A ceremony of closure
You’ve probably seen them while biking, running or walking your dog on the bicycle path along the Glenn Highway, three crosses perched in the straggly grass at the side of the trail, one white and stark, another blue and the last one larger, with bright red letters declaring the name Wollam.
The crosses, situated right before the sign indicating one more mile to the Joint Base Elmendorf-Richardson exit, mark the site where Anchorage Police Department officer Justin Todd Wollam was killed in the line of duty on July 9, 2001.
Wollam, 28 at the time, was inbound on the Glenn Highway around 4 a.m. and responding to a report of a drunk and reckless driver.
According to Associated Press accounts, Esper had been driving a Chevrolet Blazer, which the police had been tracking but not actively pursuing, for about half an hour prior to the crash.
The Blazer is estimated to have hit speeds of around 85 mph before colliding with Wollam’s patrol car.
The driver, 19-year-old Robert M. Esper, deliberately crossed the median into Wollam’s car and collided head-on, according to police accounts.
Wollam, Esper and and his two teenage passengers, Makayla Lewis, 16, and Heidi Weilbacher, 14, were all killed.
A fourth teen was critically injured but survived.
Last week, APD held a memorial dedication ceremony at the collision site. Amidst the busy sounds of the Glenn Highway traffic, with police car lights flashing and the mountains towering in the background, chaplain Marlan Schoenleben led off with a prayer.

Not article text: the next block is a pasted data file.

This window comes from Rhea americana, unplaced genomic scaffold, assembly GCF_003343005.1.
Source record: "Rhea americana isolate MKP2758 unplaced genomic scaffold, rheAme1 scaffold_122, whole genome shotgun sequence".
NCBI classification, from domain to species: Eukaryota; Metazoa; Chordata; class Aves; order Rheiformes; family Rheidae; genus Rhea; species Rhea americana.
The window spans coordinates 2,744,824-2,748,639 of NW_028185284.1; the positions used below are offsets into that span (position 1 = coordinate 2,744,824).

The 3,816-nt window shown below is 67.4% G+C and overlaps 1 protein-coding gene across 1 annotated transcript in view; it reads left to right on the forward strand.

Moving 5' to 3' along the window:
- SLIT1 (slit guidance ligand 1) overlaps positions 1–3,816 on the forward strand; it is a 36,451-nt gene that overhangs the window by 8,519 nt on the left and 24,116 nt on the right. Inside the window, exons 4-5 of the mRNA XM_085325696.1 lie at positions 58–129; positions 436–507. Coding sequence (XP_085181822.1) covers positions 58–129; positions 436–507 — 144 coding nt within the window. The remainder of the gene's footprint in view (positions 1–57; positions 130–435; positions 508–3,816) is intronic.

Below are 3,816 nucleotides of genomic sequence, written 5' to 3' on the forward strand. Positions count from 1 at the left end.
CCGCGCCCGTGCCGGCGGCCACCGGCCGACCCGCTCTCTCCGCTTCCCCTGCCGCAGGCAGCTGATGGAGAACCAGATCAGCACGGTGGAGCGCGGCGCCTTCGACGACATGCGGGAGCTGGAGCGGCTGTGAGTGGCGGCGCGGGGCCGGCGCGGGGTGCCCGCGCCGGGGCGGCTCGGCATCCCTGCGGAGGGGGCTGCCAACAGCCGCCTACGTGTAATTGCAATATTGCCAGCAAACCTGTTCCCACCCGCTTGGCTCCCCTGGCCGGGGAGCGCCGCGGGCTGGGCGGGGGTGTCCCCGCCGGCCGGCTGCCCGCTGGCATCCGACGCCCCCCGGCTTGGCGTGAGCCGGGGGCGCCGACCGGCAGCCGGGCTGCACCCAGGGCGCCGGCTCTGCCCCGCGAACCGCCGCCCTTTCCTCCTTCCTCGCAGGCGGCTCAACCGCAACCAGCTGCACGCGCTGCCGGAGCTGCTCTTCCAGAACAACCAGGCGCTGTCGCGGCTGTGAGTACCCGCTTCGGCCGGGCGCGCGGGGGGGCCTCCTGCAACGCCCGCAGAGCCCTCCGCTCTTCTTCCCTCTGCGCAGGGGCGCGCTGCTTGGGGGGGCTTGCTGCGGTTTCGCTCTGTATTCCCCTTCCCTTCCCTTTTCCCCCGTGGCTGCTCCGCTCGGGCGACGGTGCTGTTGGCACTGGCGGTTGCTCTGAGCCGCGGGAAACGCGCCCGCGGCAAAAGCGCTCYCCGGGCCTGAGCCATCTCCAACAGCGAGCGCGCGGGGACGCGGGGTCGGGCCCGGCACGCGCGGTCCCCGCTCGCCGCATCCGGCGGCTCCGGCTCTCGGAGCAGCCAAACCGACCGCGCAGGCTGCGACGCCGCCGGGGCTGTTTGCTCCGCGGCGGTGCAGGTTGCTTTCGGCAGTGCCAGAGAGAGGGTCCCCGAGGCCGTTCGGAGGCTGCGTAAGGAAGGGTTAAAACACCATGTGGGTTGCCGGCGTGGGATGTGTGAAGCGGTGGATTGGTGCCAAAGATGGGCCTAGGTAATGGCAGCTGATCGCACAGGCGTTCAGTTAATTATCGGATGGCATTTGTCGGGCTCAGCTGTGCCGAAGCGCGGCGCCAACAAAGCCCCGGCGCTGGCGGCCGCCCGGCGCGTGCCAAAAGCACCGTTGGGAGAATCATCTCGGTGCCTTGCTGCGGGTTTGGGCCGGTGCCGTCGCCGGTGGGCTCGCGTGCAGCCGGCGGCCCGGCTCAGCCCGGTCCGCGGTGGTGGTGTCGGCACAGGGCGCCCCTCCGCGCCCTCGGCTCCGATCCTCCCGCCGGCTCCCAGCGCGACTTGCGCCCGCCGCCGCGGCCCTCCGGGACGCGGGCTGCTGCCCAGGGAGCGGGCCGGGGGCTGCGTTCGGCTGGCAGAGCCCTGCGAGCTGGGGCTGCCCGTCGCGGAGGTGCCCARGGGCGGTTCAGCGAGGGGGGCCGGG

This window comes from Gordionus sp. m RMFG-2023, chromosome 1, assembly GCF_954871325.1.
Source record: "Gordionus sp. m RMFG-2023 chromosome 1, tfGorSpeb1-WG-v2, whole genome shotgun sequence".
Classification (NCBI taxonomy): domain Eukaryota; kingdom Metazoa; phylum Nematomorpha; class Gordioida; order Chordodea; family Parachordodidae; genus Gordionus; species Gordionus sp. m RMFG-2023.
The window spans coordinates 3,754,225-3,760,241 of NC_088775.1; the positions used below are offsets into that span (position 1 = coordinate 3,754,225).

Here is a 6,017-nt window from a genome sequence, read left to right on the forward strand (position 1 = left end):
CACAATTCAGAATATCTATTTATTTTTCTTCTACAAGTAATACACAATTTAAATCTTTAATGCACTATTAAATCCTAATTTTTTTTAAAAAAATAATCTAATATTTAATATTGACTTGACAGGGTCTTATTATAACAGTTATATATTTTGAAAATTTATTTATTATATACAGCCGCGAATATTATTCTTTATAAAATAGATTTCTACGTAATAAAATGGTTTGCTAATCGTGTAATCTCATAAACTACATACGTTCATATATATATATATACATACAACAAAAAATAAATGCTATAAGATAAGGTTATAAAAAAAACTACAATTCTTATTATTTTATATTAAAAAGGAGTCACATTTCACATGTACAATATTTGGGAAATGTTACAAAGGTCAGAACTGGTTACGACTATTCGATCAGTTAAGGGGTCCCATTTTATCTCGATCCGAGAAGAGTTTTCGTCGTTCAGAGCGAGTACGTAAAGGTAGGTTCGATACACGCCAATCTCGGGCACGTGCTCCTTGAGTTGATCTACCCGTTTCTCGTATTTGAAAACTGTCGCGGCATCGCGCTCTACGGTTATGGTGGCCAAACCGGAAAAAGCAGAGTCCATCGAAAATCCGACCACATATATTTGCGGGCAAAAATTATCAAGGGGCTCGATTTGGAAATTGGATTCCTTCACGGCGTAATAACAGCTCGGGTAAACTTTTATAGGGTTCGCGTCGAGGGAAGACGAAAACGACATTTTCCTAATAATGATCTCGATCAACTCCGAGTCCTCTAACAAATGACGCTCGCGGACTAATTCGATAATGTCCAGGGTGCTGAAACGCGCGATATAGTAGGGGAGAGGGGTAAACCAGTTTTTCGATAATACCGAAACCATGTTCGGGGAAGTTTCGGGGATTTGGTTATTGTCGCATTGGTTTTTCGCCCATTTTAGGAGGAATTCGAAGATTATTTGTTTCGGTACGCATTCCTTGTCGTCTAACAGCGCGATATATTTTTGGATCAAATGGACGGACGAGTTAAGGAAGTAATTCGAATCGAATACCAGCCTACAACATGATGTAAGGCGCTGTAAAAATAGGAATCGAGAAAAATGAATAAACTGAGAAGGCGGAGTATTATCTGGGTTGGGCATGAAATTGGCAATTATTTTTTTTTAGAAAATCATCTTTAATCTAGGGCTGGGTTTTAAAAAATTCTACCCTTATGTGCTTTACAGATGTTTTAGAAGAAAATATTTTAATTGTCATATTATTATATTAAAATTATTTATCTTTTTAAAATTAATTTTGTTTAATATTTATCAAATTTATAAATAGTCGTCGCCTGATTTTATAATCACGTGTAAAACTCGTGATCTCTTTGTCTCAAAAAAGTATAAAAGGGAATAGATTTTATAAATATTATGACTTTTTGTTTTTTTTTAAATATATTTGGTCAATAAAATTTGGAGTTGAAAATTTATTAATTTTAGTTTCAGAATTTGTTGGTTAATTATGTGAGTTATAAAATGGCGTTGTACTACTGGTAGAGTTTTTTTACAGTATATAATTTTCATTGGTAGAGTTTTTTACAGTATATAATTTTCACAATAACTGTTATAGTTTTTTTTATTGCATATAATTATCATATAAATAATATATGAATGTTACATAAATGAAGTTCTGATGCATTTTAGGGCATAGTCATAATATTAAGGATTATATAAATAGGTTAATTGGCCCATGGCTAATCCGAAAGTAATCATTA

Police chief Mark Mew referred to Wollam as the “tall man from Texas” and said he would never forget the day he was vacationing at the Oregon coast and heard that an officer had been killed.
The memorial ties up old business for all of them, he said, his voice wavering slightly.
“Four people were killed for no apparent reason,” he said.
He mentioned three girls lost to alcohol related accidents in 2013.
“Sometimes I think we’re making progress, and then I think of these girls,” he said.
After short remarks from Wollam’s brother, bagpipes played as Wollam’s family placed single red roses on top of the memorial and wiped tears from their eyes.
The memorial, visible from the bike path, is aesthetically pleasing. Yet, with so much summer green and bicyclists riding past once the ceremony closed, it was an odd juxtaposition of life’s vitality against the ever-present nearness of death.